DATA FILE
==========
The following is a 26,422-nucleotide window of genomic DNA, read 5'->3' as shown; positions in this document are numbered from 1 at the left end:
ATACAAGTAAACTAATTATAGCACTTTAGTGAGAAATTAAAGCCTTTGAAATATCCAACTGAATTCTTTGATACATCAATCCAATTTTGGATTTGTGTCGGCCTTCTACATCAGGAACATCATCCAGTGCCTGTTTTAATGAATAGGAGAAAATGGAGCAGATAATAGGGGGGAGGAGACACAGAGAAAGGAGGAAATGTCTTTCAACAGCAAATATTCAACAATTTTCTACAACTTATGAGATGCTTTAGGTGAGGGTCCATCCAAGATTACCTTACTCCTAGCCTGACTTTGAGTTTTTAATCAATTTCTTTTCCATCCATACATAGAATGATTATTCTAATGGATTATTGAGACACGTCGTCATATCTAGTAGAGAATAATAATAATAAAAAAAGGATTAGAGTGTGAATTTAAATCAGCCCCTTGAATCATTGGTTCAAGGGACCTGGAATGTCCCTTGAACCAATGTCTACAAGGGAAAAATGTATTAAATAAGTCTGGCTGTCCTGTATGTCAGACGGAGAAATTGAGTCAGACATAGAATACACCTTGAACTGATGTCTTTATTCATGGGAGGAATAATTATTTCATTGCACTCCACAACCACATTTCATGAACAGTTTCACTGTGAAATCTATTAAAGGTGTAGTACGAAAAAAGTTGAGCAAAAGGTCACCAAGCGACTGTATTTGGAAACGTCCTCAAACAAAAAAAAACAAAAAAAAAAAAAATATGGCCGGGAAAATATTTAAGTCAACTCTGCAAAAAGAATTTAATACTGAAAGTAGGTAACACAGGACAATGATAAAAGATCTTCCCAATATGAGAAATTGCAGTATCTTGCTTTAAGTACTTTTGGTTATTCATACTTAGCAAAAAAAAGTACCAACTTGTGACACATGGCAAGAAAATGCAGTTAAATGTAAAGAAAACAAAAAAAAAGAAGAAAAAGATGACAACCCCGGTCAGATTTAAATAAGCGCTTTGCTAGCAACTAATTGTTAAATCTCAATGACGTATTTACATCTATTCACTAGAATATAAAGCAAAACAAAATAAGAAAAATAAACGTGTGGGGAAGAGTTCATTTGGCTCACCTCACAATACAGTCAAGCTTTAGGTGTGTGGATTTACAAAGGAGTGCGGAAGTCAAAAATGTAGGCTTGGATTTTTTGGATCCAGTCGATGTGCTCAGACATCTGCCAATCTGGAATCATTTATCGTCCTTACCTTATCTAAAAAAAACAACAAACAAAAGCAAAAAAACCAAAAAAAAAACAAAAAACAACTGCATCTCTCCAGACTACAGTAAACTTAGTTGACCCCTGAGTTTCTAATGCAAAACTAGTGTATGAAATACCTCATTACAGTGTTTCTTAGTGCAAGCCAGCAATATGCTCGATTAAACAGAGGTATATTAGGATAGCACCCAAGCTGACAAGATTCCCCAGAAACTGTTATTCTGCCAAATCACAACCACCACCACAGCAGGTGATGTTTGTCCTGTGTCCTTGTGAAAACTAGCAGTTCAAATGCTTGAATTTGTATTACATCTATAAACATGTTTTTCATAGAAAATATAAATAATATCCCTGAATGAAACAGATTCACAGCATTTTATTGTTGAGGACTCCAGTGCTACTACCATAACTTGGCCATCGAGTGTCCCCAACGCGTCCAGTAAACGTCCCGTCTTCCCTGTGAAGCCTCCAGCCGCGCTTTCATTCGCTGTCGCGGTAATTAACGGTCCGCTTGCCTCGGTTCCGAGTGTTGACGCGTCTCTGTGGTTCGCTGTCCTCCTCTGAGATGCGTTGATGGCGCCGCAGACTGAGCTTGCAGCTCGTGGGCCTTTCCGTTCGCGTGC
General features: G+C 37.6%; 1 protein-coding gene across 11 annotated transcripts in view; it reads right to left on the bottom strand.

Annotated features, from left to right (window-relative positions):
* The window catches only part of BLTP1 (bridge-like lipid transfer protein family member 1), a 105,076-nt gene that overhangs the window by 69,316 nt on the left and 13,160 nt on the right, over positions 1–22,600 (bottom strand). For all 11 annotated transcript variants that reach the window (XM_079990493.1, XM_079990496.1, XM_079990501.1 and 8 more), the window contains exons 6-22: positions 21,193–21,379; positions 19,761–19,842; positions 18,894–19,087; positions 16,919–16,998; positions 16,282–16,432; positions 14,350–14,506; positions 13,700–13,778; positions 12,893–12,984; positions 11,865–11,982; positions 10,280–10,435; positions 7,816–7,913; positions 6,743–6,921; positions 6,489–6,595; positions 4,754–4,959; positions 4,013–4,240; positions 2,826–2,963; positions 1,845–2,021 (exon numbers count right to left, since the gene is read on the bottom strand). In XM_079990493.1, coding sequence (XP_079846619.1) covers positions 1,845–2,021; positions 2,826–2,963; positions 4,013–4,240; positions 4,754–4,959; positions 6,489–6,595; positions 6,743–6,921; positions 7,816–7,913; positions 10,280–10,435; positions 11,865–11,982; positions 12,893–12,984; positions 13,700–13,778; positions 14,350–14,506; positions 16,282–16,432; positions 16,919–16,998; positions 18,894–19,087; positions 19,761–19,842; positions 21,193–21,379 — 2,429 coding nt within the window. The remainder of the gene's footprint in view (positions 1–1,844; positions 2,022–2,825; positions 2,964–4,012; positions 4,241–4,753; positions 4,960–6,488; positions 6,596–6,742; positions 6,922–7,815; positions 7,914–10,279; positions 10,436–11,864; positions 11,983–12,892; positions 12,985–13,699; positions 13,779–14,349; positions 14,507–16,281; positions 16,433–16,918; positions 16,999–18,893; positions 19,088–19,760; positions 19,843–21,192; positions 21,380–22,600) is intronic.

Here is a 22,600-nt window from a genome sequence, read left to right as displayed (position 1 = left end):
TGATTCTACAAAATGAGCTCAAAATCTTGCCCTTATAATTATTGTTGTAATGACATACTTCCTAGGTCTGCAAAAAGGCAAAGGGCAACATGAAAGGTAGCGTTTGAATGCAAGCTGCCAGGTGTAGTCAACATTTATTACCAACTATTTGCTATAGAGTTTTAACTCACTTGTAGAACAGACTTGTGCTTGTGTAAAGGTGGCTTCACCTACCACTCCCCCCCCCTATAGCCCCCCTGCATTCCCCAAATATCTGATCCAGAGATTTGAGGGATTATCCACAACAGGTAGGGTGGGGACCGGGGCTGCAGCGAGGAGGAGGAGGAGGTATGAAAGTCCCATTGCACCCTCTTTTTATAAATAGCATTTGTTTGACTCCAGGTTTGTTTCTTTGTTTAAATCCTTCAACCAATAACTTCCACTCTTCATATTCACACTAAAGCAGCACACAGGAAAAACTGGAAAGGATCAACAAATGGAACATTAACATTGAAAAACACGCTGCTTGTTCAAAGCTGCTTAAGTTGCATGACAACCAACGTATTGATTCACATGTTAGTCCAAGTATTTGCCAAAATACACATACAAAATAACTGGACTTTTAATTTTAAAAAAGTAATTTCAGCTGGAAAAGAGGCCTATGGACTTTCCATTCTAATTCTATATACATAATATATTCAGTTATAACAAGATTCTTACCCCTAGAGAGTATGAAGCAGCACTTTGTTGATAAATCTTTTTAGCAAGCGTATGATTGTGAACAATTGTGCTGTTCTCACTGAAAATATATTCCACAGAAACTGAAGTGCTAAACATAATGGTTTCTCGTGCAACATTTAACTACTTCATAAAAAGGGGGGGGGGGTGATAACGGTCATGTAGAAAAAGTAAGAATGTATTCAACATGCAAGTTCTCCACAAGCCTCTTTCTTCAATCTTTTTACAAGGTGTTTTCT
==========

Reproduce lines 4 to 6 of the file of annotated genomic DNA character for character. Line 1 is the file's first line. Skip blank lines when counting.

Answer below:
Annotated features, from left to right (window-relative positions):
* The window catches only part of BLTP1 (bridge-like lipid transfer protein family member 1), a 105,076-nt gene that overhangs the window by 69,316 nt on the left and 13,160 nt on the right, over positions 1–22,600 (bottom strand). For all 11 annotated transcript variants that reach the window (XM_079990493.1, XM_079990496.1, XM_079990501.1 and 8 more), the window contains exons 6-22: positions 21,193–21,379; positions 19,761–19,842; positions 18,894–19,087; positions 16,919–16,998; positions 16,282–16,432; positions 14,350–14,506; positions 13,700–13,778; positions 12,893–12,984; positions 11,865–11,982; positions 10,280–10,435; positions 7,816–7,913; positions 6,743–6,921; positions 6,489–6,595; positions 4,754–4,959; positions 4,013–4,240; positions 2,826–2,963; positions 1,845–2,021 (exon numbers count right to left, since the gene is read on the bottom strand). In XM_079990493.1, coding sequence (XP_079846619.1) covers positions 1,845–2,021; positions 2,826–2,963; positions 4,013–4,240; positions 4,754–4,959; positions 6,489–6,595; positions 6,743–6,921; positions 7,816–7,913; positions 10,280–10,435; positions 11,865–11,982; positions 12,893–12,984; positions 13,700–13,778; positions 14,350–14,506; positions 16,282–16,432; positions 16,919–16,998; positions 18,894–19,087; positions 19,761–19,842; positions 21,193–21,379 — 2,429 coding nt within the window. The remainder of the gene's footprint in view (positions 1–1,844; positions 2,022–2,825; positions 2,964–4,012; positions 4,241–4,753; positions 4,960–6,488; positions 6,596–6,742; positions 6,922–7,815; positions 7,914–10,279; positions 10,436–11,864; positions 11,983–12,892; positions 12,985–13,699; positions 13,779–14,349; positions 14,507–16,281; positions 16,433–16,918; positions 16,999–18,893; positions 19,088–19,760; positions 19,843–21,192; positions 21,380–22,600) is intronic.

Here is a 22,600-nt window from a genome sequence, read left to right as displayed (position 1 = left end):